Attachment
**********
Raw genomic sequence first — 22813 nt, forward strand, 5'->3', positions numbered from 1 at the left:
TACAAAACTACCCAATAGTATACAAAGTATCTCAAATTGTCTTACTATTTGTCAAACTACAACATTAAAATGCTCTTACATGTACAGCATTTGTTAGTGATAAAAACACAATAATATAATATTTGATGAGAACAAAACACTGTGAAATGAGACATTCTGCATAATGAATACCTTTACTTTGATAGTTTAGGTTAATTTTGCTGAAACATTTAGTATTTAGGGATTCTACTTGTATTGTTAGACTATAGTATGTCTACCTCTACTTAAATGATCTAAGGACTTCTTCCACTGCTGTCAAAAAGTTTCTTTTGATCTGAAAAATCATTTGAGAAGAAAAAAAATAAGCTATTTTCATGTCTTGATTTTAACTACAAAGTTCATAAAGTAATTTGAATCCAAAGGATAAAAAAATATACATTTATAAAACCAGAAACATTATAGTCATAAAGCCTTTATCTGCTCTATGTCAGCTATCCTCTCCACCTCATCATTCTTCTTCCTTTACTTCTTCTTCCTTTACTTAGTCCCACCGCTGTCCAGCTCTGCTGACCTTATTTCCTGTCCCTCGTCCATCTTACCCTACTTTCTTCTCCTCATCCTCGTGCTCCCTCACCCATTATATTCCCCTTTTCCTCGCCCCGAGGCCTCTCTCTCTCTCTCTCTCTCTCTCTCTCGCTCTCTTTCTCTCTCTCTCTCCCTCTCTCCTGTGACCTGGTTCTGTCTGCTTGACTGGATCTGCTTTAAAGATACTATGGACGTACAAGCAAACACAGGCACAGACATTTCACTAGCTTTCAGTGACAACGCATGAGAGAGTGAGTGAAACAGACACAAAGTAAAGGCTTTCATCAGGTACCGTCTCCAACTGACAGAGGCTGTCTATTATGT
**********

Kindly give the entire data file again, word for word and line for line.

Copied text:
Raw genomic sequence first — 22813 nt, forward strand, 5'->3', positions numbered from 1 at the left:
TACAAAACTACCCAATAGTATACAAAGTATCTCAAATTGTCTTACTATTTGTCAAACTACAACATTAAAATGCTCTTACATGTACAGCATTTGTTAGTGATAAAAACACAATAATATAATATTTGATGAGAACAAAACACTGTGAAATGAGACATTCTGCATAATGAATACCTTTACTTTGATAGTTTAGGTTAATTTTGCTGAAACATTTAGTATTTAGGGATTCTACTTGTATTGTTAGACTATAGTATGTCTACCTCTACTTAAATGATCTAAGGACTTCTTCCACTGCTGTCAAAAAGTTTCTTTTGATCTGAAAAATCATTTGAGAAGAAAAAAAATAAGCTATTTTCATGTCTTGATTTTAACTACAAAGTTCATAAAGTAATTTGAATCCAAAGGATAAAAAAATATACATTTATAAAACCAGAAACATTATAGTCATAAAGCCTTTATCTGCTCTATGTCAGCTATCCTCTCCACCTCATCATTCTTCTTCCTTTACTTCTTCTTCCTTTACTTAGTCCCACCGCTGTCCAGCTCTGCTGACCTTATTTCCTGTCCCTCGTCCATCTTACCCTACTTTCTTCTCCTCATCCTCGTGCTCCCTCACCCATTATATTCCCCTTTTCCTCGCCCCGAGGCCTCTCTCTCTCTCTCTCTCTCTCTCTCTCGCTCTCTTTCTCTCTCTCTCTCCCTCTCTCCTGTGACCTGGTTCTGTCTGCTTGACTGGATCTGCTTTAAAGATACTATGGACGTACAAGCAAACACAGGCACAGACATTTCACTAGCTTTCAGTGACAACGCATGAGAGAGTGAGTGAAACAGACACAAAGTAAAGGCTTTCATCAGGTACCGTCTCCAACTGACAGAGGCTGTCTATTATGT